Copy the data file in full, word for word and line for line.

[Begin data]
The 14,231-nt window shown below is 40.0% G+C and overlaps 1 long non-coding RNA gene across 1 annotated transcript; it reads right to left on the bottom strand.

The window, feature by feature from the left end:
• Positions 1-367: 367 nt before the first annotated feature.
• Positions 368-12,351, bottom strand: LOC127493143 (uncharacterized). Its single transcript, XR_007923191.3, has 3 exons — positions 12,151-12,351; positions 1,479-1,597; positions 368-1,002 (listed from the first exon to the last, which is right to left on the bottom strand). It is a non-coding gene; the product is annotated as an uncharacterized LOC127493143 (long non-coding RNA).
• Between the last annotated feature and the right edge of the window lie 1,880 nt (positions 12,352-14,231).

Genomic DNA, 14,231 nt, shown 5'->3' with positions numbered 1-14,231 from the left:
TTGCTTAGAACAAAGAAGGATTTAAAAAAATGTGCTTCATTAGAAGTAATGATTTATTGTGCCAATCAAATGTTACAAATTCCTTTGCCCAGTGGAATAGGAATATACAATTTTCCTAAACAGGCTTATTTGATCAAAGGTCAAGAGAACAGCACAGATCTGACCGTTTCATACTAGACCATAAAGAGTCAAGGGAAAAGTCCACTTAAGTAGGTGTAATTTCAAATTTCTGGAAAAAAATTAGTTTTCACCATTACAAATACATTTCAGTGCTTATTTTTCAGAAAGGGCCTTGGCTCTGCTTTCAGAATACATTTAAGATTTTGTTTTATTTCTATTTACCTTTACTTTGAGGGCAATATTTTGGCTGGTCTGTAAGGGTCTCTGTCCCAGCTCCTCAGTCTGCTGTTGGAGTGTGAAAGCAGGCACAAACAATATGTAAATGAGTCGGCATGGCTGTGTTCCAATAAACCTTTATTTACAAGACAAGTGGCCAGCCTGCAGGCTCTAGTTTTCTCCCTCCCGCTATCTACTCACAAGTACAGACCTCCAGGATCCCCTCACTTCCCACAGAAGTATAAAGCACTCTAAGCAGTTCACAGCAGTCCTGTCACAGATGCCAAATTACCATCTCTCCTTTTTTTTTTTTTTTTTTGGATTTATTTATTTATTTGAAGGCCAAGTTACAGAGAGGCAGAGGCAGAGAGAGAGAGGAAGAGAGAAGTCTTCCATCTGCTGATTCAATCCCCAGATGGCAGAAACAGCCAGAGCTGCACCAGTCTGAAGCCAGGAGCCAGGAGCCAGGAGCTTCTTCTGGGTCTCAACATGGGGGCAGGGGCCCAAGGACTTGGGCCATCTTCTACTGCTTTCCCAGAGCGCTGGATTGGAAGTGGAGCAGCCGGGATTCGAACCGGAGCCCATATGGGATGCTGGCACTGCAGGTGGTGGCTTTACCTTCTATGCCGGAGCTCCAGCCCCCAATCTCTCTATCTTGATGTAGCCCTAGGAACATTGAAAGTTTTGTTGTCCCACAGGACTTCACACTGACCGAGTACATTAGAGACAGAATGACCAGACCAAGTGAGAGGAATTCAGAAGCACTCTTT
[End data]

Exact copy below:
The 14,231-nt window shown below is 40.0% G+C and overlaps 1 long non-coding RNA gene across 1 annotated transcript; it reads right to left on the bottom strand.

The window, feature by feature from the left end:
• Positions 1-367: 367 nt before the first annotated feature.
• Positions 368-12,351, bottom strand: LOC127493143 (uncharacterized). Its single transcript, XR_007923191.3, has 3 exons — positions 12,151-12,351; positions 1,479-1,597; positions 368-1,002 (listed from the first exon to the last, which is right to left on the bottom strand). It is a non-coding gene; the product is annotated as an uncharacterized LOC127493143 (long non-coding RNA).
• Between the last annotated feature and the right edge of the window lie 1,880 nt (positions 12,352-14,231).

Genomic DNA, 14,231 nt, shown 5'->3' with positions numbered 1-14,231 from the left:
TTGCTTAGAACAAAGAAGGATTTAAAAAAATGTGCTTCATTAGAAGTAATGATTTATTGTGCCAATCAAATGTTACAAATTCCTTTGCCCAGTGGAATAGGAATATACAATTTTCCTAAACAGGCTTATTTGATCAAAGGTCAAGAGAACAGCACAGATCTGACCGTTTCATACTAGACCATAAAGAGTCAAGGGAAAAGTCCACTTAAGTAGGTGTAATTTCAAATTTCTGGAAAAAAATTAGTTTTCACCATTACAAATACATTTCAGTGCTTATTTTTCAGAAAGGGCCTTGGCTCTGCTTTCAGAATACATTTAAGATTTTGTTTTATTTCTATTTACCTTTACTTTGAGGGCAATATTTTGGCTGGTCTGTAAGGGTCTCTGTCCCAGCTCCTCAGTCTGCTGTTGGAGTGTGAAAGCAGGCACAAACAATATGTAAATGAGTCGGCATGGCTGTGTTCCAATAAACCTTTATTTACAAGACAAGTGGCCAGCCTGCAGGCTCTAGTTTTCTCCCTCCCGCTATCTACTCACAAGTACAGACCTCCAGGATCCCCTCACTTCCCACAGAAGTATAAAGCACTCTAAGCAGTTCACAGCAGTCCTGTCACAGATGCCAAATTACCATCTCTCCTTTTTTTTTTTTTTTTTTGGATTTATTTATTTATTTGAAGGCCAAGTTACAGAGAGGCAGAGGCAGAGAGAGAGAGGAAGAGAGAAGTCTTCCATCTGCTGATTCAATCCCCAGATGGCAGAAACAGCCAGAGCTGCACCAGTCTGAAGCCAGGAGCCAGGAGCCAGGAGCTTCTTCTGGGTCTCAACATGGGGGCAGGGGCCCAAGGACTTGGGCCATCTTCTACTGCTTTCCCAGAGCGCTGGATTGGAAGTGGAGCAGCCGGGATTCGAACCGGAGCCCATATGGGATGCTGGCACTGCAGGTGGTGGCTTTACCTTCTATGCCGGAGCTCCAGCCCCCAATCTCTCTATCTTGATGTAGCCCTAGGAACATTGAAAGTTTTGTTGTCCCACAGGACTTCACACTGACCGAGTACATTAGAGACAGAATGACCAGACCAAGTGAGAGGAATTCAGAAGCACTCTTT